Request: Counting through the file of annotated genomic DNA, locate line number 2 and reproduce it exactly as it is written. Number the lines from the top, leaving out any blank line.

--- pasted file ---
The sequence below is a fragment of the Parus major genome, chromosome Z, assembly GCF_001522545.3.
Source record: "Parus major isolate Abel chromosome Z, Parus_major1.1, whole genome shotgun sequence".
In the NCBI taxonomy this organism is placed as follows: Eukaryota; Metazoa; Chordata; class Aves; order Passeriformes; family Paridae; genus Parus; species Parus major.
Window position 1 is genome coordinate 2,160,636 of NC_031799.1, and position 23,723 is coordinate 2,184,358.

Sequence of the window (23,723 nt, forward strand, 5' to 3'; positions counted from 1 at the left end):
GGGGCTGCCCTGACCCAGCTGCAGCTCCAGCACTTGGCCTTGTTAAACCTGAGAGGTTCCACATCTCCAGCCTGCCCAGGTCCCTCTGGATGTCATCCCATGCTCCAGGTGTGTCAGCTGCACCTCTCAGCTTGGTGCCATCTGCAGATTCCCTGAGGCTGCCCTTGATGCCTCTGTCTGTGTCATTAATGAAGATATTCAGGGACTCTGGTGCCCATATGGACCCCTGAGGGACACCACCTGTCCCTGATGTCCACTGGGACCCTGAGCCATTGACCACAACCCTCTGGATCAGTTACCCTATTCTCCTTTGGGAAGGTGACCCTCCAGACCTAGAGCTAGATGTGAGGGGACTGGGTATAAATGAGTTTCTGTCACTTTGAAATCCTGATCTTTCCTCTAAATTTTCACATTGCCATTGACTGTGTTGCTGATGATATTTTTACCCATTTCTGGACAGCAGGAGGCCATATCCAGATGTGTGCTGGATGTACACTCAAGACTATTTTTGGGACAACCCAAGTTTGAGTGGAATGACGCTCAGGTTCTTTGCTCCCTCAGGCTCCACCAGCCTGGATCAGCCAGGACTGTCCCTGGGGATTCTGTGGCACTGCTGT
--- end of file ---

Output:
Source record: "Parus major isolate Abel chromosome Z, Parus_major1.1, whole genome shotgun sequence".